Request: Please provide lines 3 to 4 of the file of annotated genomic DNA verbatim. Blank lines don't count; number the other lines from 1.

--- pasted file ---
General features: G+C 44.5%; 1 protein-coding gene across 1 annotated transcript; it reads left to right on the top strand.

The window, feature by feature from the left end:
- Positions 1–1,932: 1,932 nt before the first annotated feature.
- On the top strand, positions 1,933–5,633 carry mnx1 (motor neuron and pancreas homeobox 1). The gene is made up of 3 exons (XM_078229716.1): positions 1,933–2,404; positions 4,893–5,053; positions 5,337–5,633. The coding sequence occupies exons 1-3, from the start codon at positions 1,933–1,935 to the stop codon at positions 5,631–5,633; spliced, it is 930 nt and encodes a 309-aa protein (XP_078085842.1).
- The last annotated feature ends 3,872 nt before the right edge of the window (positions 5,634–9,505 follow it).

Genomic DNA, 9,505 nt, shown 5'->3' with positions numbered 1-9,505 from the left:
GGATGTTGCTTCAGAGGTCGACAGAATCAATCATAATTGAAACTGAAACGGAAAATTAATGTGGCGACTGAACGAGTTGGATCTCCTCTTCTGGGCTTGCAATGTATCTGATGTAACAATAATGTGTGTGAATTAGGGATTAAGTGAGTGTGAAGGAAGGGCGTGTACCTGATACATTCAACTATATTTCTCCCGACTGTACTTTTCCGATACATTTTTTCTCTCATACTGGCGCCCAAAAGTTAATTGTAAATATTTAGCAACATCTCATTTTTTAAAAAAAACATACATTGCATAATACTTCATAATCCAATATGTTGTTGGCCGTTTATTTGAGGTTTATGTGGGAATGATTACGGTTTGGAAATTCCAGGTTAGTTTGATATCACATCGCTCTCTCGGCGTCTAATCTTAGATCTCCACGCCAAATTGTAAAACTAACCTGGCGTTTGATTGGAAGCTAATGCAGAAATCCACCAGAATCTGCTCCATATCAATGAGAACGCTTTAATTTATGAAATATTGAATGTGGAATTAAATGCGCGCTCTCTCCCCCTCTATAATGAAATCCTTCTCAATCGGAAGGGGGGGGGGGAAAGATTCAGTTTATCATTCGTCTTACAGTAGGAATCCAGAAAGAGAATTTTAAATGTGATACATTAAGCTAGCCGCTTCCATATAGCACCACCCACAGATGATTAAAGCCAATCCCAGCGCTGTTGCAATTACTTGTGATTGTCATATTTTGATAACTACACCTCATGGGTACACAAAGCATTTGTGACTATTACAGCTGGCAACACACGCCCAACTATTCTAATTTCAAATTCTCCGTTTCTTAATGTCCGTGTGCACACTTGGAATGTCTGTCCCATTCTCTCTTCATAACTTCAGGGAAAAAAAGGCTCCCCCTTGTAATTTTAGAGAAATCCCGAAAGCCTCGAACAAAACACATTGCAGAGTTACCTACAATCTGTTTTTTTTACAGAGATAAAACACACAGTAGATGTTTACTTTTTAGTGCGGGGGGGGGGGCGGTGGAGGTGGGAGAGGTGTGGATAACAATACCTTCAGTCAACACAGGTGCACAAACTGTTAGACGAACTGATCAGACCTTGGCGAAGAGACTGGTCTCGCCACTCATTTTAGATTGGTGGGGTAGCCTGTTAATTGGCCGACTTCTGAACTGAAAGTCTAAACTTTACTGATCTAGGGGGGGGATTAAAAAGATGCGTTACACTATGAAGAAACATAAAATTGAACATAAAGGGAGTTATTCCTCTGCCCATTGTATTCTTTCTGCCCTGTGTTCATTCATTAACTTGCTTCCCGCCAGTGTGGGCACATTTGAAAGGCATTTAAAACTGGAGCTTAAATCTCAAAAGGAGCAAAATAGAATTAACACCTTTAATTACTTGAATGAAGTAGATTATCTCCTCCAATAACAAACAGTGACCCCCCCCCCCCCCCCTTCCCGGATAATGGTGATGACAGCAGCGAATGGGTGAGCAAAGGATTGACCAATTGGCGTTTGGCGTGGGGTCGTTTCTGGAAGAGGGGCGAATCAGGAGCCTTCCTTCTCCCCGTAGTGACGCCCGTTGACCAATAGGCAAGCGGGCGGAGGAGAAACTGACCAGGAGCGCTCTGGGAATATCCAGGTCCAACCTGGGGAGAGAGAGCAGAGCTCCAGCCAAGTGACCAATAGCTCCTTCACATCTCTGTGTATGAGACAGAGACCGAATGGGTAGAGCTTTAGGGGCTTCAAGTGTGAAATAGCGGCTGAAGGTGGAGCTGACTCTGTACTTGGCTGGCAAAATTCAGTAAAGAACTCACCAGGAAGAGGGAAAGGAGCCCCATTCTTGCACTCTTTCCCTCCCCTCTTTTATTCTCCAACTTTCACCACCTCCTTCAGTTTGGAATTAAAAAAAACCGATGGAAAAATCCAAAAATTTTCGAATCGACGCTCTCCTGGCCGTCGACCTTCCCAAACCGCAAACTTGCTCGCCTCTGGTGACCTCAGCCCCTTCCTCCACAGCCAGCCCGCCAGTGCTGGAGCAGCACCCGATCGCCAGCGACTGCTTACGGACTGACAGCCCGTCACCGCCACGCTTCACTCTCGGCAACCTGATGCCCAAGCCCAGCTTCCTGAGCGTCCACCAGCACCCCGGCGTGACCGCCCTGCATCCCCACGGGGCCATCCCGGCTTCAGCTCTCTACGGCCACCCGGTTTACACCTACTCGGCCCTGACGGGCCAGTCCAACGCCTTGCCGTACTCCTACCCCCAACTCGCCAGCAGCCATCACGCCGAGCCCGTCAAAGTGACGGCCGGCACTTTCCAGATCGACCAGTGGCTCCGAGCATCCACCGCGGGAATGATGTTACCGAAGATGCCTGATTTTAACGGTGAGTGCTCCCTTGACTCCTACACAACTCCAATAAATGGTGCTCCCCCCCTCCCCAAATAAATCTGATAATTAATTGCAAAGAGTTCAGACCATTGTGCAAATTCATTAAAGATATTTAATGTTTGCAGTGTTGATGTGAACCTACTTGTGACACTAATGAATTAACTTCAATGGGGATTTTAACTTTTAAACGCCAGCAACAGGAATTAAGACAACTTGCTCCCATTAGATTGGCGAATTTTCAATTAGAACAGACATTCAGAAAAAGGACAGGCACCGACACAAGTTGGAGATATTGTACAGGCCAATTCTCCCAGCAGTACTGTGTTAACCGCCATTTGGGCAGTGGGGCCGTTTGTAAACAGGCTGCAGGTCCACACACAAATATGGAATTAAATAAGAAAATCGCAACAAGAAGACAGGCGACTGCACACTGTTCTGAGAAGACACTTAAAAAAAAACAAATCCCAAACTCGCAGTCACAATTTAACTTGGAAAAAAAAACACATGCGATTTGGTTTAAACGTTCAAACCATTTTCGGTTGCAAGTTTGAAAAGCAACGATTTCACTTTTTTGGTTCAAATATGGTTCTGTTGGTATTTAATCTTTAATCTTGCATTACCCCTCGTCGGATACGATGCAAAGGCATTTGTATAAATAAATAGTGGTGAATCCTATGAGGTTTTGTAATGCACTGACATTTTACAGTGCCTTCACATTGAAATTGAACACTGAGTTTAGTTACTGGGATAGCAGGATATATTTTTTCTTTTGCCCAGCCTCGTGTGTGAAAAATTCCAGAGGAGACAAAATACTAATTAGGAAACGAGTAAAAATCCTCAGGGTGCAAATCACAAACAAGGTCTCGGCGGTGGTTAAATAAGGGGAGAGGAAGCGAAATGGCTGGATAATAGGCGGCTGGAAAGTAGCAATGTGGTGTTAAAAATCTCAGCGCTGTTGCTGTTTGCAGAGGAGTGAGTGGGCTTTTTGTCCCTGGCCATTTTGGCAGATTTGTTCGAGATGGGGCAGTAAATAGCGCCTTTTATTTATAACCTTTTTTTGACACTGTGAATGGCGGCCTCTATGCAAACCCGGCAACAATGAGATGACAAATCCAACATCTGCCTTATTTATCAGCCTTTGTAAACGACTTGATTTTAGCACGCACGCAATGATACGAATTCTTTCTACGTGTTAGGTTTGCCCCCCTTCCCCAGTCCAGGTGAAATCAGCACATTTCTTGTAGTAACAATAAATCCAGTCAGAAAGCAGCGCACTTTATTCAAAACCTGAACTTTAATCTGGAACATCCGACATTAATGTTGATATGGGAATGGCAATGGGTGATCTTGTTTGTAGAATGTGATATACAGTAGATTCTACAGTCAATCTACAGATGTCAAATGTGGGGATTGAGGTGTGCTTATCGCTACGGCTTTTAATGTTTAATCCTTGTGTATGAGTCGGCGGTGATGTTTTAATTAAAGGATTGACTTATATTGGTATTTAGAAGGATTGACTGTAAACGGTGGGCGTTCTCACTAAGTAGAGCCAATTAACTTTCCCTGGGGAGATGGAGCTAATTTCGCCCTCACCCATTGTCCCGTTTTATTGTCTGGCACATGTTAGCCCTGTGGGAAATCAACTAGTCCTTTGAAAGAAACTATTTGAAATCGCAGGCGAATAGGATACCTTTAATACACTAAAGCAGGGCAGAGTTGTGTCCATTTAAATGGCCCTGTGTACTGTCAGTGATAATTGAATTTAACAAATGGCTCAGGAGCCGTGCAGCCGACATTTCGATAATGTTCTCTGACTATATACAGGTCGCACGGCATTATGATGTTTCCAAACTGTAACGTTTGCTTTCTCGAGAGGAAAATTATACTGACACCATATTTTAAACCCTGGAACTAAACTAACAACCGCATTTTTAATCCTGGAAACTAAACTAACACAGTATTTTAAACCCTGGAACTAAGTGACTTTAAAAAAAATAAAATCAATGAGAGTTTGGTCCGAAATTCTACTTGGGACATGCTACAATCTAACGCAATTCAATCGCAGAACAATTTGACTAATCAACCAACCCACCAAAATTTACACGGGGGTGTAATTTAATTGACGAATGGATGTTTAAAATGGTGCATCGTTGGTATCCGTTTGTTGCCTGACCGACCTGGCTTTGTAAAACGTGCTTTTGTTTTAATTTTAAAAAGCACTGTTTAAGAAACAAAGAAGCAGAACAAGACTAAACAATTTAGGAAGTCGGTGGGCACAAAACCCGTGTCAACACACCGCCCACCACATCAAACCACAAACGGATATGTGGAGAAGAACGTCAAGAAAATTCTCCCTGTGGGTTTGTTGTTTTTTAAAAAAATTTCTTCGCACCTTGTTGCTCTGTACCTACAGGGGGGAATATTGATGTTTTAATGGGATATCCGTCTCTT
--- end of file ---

- Positions 1–1,932: 1,932 nt before the first annotated feature.
- On the top strand, positions 1,933–5,633 carry mnx1 (motor neuron and pancreas homeobox 1). The gene is made up of 3 exons (XM_078229716.1): positions 1,933–2,404; positions 4,893–5,053; positions 5,337–5,633. The coding sequence occupies exons 1-3, from the start codon at positions 1,933–1,935 to the stop codon at positions 5,631–5,633; spliced, it is 930 nt and encodes a 309-aa protein (XP_078085842.1).